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Read, “The Real Subsumption of Subjectivity by Capital”

Here are my notes for Jason Read from last week, just for the sake of having everything available on the blog.

Read, “The Real Subsumption of Subjectivity by Capital.”

Read is assistant professor of philosophy at the University of Southern Maine.  This book, The Micropolitics of Capital, is his only book, but he has published numerous articles reading Foucault, Deleuze and Guattari, and Althusser.  The chapter we read is the final chapter from The Micropolitics of Capital.

In this chapter, Read is addressing a “limit” in Marx’s thought: “The simultaneous recognition of subjectivity as pure ‘subjection’ and subjectivity as collective power, combined with the fact that all of this is developed in an abandoned draft, would seem to suggest that we are at a, if not the, ‘limit’ of Karl Marx’s thought” (104).  Read discusses the different formations of “the social” in transitions between forms of capitalism (112).

For those of us less familiar with Marxism (including myself), it may be helpful to clarify some terms:

I understood formal subsumption to designate the shift between “pre-capitalist” and capitalist modes of production (112).

Real subsumption seemed to entail a critical shift to direct production of subjectivity.  It is the “subsumption of society by capital, and thus the transformation of social relationships” (113).  It is “the transformation of the technical and social conditions of the labor process: A transformation in which what is originally outside of capital, the social and technical conditions of labor, becomes internalized” (114).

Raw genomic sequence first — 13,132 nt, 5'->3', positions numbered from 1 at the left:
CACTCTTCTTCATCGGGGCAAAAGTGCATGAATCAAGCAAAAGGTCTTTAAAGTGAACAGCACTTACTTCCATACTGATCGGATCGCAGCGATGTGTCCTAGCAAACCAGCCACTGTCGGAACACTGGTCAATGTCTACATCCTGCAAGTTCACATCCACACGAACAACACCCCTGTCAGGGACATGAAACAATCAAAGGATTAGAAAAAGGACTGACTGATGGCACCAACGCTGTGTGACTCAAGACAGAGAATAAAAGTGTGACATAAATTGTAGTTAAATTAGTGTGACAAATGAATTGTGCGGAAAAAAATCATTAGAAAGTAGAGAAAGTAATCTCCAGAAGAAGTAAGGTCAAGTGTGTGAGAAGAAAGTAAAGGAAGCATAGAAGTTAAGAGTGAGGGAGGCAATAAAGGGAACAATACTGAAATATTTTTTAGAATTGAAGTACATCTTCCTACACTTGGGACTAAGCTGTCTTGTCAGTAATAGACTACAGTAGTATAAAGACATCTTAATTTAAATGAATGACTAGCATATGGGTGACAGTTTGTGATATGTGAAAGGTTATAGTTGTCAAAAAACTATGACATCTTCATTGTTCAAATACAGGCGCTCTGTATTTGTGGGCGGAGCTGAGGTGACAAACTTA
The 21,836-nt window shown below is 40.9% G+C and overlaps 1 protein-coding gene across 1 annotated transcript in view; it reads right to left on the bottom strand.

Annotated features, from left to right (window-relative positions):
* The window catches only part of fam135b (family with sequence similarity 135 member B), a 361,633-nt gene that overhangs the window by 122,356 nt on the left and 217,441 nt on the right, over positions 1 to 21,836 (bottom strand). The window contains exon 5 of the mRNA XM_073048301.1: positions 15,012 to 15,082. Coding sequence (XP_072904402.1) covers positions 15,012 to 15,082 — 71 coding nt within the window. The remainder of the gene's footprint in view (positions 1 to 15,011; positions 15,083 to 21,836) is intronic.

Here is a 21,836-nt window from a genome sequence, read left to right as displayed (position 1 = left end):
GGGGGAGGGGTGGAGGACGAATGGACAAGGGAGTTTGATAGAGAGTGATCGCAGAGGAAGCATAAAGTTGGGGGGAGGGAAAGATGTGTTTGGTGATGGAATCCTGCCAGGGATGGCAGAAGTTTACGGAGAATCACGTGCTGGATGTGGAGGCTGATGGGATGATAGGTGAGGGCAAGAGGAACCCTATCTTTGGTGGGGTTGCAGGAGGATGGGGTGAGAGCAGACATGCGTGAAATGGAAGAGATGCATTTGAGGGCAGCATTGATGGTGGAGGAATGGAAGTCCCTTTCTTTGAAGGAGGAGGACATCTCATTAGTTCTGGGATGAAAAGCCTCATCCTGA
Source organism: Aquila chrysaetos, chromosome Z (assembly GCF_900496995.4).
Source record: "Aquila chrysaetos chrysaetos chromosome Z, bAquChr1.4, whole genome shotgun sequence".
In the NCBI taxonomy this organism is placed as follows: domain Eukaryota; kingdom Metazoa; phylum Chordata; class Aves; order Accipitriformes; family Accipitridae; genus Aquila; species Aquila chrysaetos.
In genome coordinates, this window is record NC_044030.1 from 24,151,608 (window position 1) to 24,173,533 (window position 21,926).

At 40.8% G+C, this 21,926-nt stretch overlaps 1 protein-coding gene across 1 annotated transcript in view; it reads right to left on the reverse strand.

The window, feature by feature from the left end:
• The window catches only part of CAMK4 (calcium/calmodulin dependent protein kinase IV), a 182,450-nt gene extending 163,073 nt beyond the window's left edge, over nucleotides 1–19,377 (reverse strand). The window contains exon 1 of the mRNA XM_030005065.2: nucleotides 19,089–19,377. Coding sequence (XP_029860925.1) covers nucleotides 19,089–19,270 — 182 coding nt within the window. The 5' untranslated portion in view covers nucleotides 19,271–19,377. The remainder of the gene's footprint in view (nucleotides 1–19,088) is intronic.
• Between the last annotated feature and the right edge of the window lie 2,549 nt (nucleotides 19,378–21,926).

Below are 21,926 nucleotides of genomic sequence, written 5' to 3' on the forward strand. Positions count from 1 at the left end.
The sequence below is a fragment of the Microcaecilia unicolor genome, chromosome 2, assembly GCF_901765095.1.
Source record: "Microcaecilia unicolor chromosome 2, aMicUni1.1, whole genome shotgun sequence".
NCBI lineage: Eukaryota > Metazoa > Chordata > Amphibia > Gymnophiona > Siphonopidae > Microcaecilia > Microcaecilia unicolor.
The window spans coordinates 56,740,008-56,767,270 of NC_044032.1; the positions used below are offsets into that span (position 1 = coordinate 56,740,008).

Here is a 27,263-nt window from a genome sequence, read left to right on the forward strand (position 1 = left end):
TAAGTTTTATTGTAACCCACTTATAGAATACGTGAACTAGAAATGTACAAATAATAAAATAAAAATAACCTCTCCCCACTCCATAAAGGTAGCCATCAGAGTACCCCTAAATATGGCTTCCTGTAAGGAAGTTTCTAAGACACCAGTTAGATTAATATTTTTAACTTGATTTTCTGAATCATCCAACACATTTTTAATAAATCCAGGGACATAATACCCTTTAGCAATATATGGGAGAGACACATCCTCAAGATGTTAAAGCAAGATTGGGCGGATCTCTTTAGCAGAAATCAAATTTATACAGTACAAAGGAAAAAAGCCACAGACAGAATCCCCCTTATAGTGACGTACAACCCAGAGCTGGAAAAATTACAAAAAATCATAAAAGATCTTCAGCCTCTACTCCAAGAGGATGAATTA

Notes/Potential quotes for discussion

115—the production of objects is always a production of the one producing.

116-117—transition to machinery reorganizes the collectivity of workers, expands it beyond the factory to include scientists, etc.

118-119—“What is perhaps more useful for out purpose here is the light the fragment sheds on a different contradiction: the contradiction of real subsumption, which is a contradiction between the total subjection of sociality and subjectivity to capital and the concomitant development of a subjective and social power irreducible to abstract labor.”

123—“Here this process of self-transformation and experimentation is presented not as the epochal difference between capitalism and what came before but as constitutive of a new form of fixed capital: subjectivity as fixed capital.  Knowledge and social relations are incorporated not only into fixed capital as machinery but also as human subjectivity.  This new subject is produced during ‘free time,’ outside of the time of wage labor—it is produced in and through consumption.”

125—“It is a model of labor in which the effect on social relations, on subjectivity, is not a byproduct of a more primary transformation of things as in the schema of the labor process but is directly produced by labor itself—labor becomes autopoetic.”

130—the city or social space as fixed capital; 131—archive of immaterial labor, cartographies of value

132-133—subjectivity as fixed capital

136—“The capitalist mode of production must fetter this abstract subjective potential by tying it to particular modes of subjection, particular ways of living.”

139—biopolitics of capitalism

143—“Paradoxically, the production of subjectivity, of a specific individualized subject, is thus leveled against the productive power of collective subjectivity.”

147—Hardt and Negri’s use of “biopolitical” to include “everything that constitutes a ‘form of life’” including “styles, desires, communities, and ways of communicating.”